The global pandemic has cast a new light on priorities across many different industries.
Suddenly, the most important asset a pub can have is a large open garden. Low wooden beams and small rooms seem dangerous rather than charming and characterful.
Public transport systems that offered efficient mass transit across cities are being shunned by those worried about the inability to keep socially distant, with those who need to travel looking to any form of personal transport by cycle, electric scooter or private car to fill the gap.
In the finance industry, Covid-19 has had an immediate and fundamental effect on the value we attach to the role of accountants.
The team unjustly perceived as the one that told you how the previous quarter had gone are now being more widely appreciated for the insight they provide through financial metrics, and are helping to plot the course to financial survival for many businesses at the highest level.
We’ve all become acutely aware of the power of data throughout the pandemic through detailed statistics on infection rates and their consequences. And this is just as relevant to the health of an organisation.
What is now required more than ever is real-time insight that can help the management team to make the best decisions possible or even data that can suggest what that decision should be, based on all the information available.
This is both an amazing opportunity and a challenge for the finance professionals that we represent.
Our recent report “Analytics in Finance and Accountancy”, which we produced with Chartered Accountants Australia and New Zealand (CA ANZ) and NTT DATA, warned that finance teams must leave their comfort zone and champion big data and forward-looking analytics to remain relevant.
Accountants and finance teams have an opportunity to lead their organisations to better business decisions driven by insights from analysis of big data, rather than following the familiar pattern of reporting on past events.
However, our survey of 1,150 accountancy professionals showed many were slow to leave behind traditional reporting of results.
Many accountancy and finance professionals are still using rearward-looking analytics: reporting on past performance and telling their stakeholders what has happened. There has never been a greater need to invest in forward-looking analytics.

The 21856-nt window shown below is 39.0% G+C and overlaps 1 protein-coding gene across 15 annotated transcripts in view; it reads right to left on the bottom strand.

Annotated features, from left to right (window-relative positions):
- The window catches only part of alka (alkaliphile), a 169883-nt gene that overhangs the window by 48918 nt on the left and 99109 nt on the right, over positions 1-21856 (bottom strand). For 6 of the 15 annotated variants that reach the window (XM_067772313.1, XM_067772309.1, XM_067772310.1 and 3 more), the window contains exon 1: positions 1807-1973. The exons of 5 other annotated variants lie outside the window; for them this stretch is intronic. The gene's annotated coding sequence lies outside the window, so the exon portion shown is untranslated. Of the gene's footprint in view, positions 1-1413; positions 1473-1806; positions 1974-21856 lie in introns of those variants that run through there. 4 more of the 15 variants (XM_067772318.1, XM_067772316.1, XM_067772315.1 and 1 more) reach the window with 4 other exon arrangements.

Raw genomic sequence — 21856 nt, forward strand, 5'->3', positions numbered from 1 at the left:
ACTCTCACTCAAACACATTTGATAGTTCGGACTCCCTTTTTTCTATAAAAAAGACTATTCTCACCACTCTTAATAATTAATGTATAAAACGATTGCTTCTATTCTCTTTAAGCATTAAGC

Accountancy and finance professionals need to ensure they are developing skills in the appropriate directions, to provide our stakeholders with forward-looking insights.
ACCA and CA ANZ have both updated their qualifications to ensure members and future members can develop the right skills needed to understand and apply the insights data can offer. ACCA has also just launched a cost-effective online course, the Certificate in Data Analytics (CertDA) to provide learners with a strong understanding of data analytics and how it can unlock new opportunities.
The technological revolution has vastly increased the amount of data and information which is available to us. From that data, we can generate insights and support effective decision making.
The Covid-19 pandemic has heightened the need for organisations to be agile and responsive, developing plans to cope with a range of scenarios and opportunities as they evolve.
Finance professionals can now use tools such as predictive analytics, which uses existing data to make statistical models of what is predicted to happen in the future, and prescriptive analytics goes a further step by suggesting a course of action from a set of options.
This may seem like a step into the future, but decisions no longer need to rest solely on the good judgement of the senior leaders. These forward-looking tools can help predict future performance and guide leaders towards the best decision available to them.
Chief financial officers are increasingly acting as enablers of decision making for the whole organisation, based on interpreting the vast amounts of data now available to them.
Analytics can be vital in driving business efficiencies, risk management, planning, budgeting and forecasting.
Our research highlights an industry evolving from handling just financial data towards dealing with a diverse array of financial and non-financial information and data in order to drive the business towards good decisions based on rich, multi-faceted information.
We are not alone in having to move fast to adapt to the new world which technology is advancing, and this has been given extra momentum by the effects of the global pandemic. As the profession rises to the challenge, those in it can play a leading role in keeping business strong and sustainable.
Main image credit: Getty